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Patriot’s Day – Depending on who you ask, this is either one of the best or worst movies of the year.  And on paper, it has all the hallmarks of “Oscar bait.”  Based on the real-life tragedy of the 2013 Boston Marathon bombing, it follows Mark Wahlberg has a Boston police sergeant privy to all the major events surrounding the terrorist attack: including the deadly explosions, the police interrogation of the suspect’s family and the manhunt for the men who committed the atrocity.

Among its more cringeworthy moments is when Boston police tell a woman they are interrogating that she has no rights.  In a world where the soon-to-be president has proposed a ban on Muslims from entering the country and a registry of those already here, this take on a real-world tragedy is not going to fly with morally conscious Academy voters.

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Silence – Like Eastwood, Martin Scorsese has been a consistently safe bet with the Academy votership in recent years.  In the last decade-and-a-half, five of his films were up for either Best Picture or Best Director, including The Departed, which earned him is first gold statuette.  In any other year, Silence, a decades-spanning passion project of the celebrated director’s, would have been a major contender for all the award body’s top honors.

The problem with Silence, however, is that its story – about a Jesuit mission to rescue a captured missionary who Japanese officials made publicly turn against his faith – rings a little false in the weeks after Trump’s ascension to the White House.  The film doesn’t just take place in a contentious period of anti-Christian colonialism in Japan, but it follows the invading missionaries instead of the Japanese people that they are imposing on.  Add to that its general inaccessibility – including long stretches bereft of any musical score – and it doesn’t quite sound like something that the Academy will turn to in February.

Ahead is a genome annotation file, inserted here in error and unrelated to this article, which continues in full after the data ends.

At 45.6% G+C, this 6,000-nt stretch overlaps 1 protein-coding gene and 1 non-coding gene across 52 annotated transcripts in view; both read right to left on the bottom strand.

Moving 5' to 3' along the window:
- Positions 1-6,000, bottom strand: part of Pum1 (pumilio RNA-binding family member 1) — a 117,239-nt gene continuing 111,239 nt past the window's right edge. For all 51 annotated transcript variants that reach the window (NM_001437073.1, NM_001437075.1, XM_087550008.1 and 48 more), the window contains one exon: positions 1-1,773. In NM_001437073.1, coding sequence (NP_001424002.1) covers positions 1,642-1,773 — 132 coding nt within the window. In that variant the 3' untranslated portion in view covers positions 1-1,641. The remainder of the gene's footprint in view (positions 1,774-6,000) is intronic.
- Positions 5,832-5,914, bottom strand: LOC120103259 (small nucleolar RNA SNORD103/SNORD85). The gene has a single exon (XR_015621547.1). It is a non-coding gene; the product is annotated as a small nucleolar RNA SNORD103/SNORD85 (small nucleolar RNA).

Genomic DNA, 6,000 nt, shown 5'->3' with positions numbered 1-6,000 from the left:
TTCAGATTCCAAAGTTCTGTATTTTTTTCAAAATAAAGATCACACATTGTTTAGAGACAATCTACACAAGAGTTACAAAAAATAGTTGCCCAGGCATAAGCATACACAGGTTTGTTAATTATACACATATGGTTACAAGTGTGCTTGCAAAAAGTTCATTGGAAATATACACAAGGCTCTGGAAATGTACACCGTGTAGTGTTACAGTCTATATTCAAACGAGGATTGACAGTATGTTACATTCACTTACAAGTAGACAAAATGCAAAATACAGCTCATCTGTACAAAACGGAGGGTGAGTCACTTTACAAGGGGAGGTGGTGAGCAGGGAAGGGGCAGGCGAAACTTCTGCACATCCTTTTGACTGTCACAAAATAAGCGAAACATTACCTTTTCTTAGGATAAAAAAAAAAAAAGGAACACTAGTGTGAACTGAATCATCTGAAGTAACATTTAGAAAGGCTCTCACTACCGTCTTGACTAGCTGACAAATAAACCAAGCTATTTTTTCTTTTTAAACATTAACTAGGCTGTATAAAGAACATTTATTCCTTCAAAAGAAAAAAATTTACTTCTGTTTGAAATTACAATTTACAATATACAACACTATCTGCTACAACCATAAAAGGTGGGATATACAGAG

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Sully – Like Gibson, Clint Eastwood is an exceptional filmmaker able to separate himself from the pack not only through his lean, no-nonsense films, but as his position as one of the few stalwart voices of conservatism in America’s hard-left film industry.  Virtually everything he has helmed this century has gone on to garner serious awards consideration.  Two of his films have gone on to win Best Picture – Million Dollar Baby and Unforgiven – and netted him an additional win for Best Director (for Million Dollar Baby).

Despite his unquestioned success with the Academy, he has becoming increasingly vocal about his politics in recent years: notably talking to an empty chair at the 2012 Republican National Convention that he insisted was President Obama that came off like Grandpa having a “senior moment” on national television.  Compounding the issue is the fact that Sully wasn’t even that good.  It was a solidly crafted, perplexingly arranged story that made the unfortunate decision to vilify government regulatory bodies whose expressed purpose is to safeguard American citizens in the air.  It seems like a safe bet that the Academy will let Eastwood rest on his laurels this year and find better, timelier movies to consider instead.